Rick: Yeah, I heard on the news just this morning that something like 4 million Americans quit their job just during August. And throughout the pandemic, apparently, a lot of people have just been reassessing the way their lives have been going and wondering why they’ve been doing what they’ve been doing, the long commutes and the 10-hour days or whatever. A lot of people are pressing the reset button. In one of your books I was reading in the forward, you said, “I have a sense that an awful lot of people “have realized that normal life was actually quite abnormal.” So perhaps we’re undergoing some kind of societal reset that will end up making us all more spiritual or introspective or demanding higher quality of life. There’s a lot of strikes in the US now too because people feel like, “I shouldn’t have to work this hard for so little money.”

Stephen: That would be the same in this country. I think it’s a universal. The evidence suggests, excuse me, from various studies that about during lockdown periods, about two thirds of people have kind of stood back and said, “Hang on a minute, what’s really going on? “What I thought was normal, maybe wasn’t. “It was actually awful.” In this country, the Chancellor of the Exchequer, the guy who holds the purse strings in the country, is talking a lot about recovery, trying to get recovery again. I think what’s happened during the pandemic, for some people, I suspect a significant majority, have discovered, they’ve taken the cover off what they thought life was all about and who they thought they were. That’s essentially a spiritual shift taking place when you find new meaning and purpose in life or you’re discovering what your real meaning and purpose is. And it might be something as simple as actually, “This relationship that I’m in is fake. “This job I’m in is fake. “Who I’m trying to be in the world is fake. “I want something with more meaning to it.” So although the Chancellor is talking about recovery, an awful lot of people, I think, don’t want to recover. They don’t want to put it back on the way things were. They are ready and ripe for a significant shift in the way they see the world and the way they live in it.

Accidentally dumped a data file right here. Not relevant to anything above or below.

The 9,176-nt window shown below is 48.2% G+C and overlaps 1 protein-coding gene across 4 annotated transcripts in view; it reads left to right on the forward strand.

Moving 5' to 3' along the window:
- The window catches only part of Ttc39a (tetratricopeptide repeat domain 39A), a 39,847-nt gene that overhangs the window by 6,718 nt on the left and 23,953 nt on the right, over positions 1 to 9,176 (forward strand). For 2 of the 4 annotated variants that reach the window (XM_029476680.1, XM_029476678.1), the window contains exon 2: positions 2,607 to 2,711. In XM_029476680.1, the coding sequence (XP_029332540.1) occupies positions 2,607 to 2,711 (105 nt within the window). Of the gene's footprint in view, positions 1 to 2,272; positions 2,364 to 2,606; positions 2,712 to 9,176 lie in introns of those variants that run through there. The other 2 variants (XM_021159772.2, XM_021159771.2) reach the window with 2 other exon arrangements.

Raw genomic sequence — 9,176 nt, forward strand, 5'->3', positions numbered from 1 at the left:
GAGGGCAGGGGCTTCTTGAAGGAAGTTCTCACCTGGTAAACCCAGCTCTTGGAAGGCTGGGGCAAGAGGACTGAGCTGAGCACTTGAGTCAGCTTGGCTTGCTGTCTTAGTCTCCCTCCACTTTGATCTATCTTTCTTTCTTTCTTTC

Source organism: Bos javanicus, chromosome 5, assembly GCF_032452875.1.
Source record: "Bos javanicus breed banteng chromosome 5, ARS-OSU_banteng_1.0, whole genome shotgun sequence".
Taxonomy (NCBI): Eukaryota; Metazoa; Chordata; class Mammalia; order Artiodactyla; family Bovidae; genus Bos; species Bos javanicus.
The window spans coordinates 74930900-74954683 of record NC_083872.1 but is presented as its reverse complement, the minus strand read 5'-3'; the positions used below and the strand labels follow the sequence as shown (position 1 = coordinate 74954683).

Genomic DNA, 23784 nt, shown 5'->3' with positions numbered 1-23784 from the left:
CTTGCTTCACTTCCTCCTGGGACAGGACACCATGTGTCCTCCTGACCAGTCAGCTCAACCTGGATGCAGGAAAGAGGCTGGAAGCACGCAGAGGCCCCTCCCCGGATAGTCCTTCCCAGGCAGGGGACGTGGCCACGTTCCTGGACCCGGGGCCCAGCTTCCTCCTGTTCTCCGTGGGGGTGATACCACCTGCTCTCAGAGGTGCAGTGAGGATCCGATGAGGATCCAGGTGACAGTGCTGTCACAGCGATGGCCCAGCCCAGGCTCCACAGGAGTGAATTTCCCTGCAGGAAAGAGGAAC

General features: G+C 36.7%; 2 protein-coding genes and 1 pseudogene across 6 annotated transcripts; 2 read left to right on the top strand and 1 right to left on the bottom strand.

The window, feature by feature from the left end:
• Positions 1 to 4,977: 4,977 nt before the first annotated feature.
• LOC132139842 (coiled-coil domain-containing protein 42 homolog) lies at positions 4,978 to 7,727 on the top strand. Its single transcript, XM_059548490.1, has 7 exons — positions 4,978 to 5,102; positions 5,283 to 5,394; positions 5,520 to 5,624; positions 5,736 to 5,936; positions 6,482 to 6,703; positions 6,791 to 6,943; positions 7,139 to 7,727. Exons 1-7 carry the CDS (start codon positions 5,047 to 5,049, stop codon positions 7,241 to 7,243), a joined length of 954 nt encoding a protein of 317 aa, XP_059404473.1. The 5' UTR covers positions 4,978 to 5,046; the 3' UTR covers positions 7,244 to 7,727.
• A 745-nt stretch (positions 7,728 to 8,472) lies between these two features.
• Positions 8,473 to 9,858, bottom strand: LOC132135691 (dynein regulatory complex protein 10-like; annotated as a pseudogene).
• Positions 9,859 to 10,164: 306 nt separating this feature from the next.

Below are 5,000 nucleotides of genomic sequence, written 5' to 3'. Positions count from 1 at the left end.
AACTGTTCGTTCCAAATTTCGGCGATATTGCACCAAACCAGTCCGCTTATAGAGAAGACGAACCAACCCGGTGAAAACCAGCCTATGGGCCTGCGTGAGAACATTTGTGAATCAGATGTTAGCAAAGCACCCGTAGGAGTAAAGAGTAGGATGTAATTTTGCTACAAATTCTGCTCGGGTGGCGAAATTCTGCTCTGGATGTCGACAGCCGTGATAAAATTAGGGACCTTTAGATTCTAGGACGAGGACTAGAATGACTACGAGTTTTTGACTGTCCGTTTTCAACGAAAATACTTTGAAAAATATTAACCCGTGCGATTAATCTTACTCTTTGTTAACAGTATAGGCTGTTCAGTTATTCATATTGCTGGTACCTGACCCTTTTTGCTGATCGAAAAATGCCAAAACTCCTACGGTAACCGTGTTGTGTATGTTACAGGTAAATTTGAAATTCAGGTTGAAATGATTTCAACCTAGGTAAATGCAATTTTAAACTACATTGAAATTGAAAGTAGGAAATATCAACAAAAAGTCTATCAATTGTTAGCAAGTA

Rick: Yeah, kind of a similar thing happened after 9/11. It’s like there was this big societal reset. And I remember George Bush coming on the news a few days after 9/11 and urging everybody to go shopping. (laughs) Get back to normal life, go shopping. And that raised a lot of eyebrows ’cause there had just been this huge trauma. And in a way he was saying, “Numb it down. “Forget about it. “Get back to normalcy.” And of course, in a way people wanted to do that, but things were never the same. And I have a feeling that that may be the case with the pandemic too. It’s not just a blip and we’re gonna get back to normal, but it’s a kind of a gear shifting that’s taken place in society. I don’t know how things are gonna be going forward, but hopefully there’ll be a kind of a silver lining to this cloud that we’ve been under and it’ll be a shift into something much more evolutionary, much more profound.

Stephen: That may be. First of all, I think we have to remember that what we’re talking about is the kind of thing that has happened in relatively prosperous country. For most people, there’s no shifting gear in a large part of the world because of the conditions in which they live. And life wasn’t that much worse under the pandemic than without it, except for lockdown. Those of us in the more prosperous countries, like us, it’s debatable whether or not that shift that has occurred during lockdown will be sustained afterwards, if and when the pandemic passes. Now, it may well be for some people that is true. I think we have to recognize, however, that the pressures of this particular plane of ordinary reality, of material reality are immense and very large numbers of people will feel that they wanna get back to shopping and going to the pub and restaurants and carrying on life almost as if it was for them. That’s what life was. I think spiritual life draws most of us to, is actually, maybe that’s not what life is all about, that there are different planes of consciousness, different planes of reality, and that the spiritual life suggests that life as lived actually is not life, and you’re invited to a new life, that old expression in the Christian tradition of being born again. But it’s about seeing life anew, literally coming into life. That’s what being saved is all about. I think the Greek word sozo means save, which means about really coming into life, which it really is, not as we think it is.